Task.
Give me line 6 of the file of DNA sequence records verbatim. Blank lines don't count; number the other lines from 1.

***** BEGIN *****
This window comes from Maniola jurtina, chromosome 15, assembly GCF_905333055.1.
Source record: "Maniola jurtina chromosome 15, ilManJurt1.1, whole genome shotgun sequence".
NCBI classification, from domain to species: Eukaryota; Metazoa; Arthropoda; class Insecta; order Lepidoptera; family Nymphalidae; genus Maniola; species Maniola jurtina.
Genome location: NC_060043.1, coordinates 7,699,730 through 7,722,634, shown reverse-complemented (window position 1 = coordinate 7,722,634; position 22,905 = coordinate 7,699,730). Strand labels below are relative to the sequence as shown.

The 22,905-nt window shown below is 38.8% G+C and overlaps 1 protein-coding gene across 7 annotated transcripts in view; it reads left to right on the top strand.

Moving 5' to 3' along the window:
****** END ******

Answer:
Moving 5' to 3' along the window: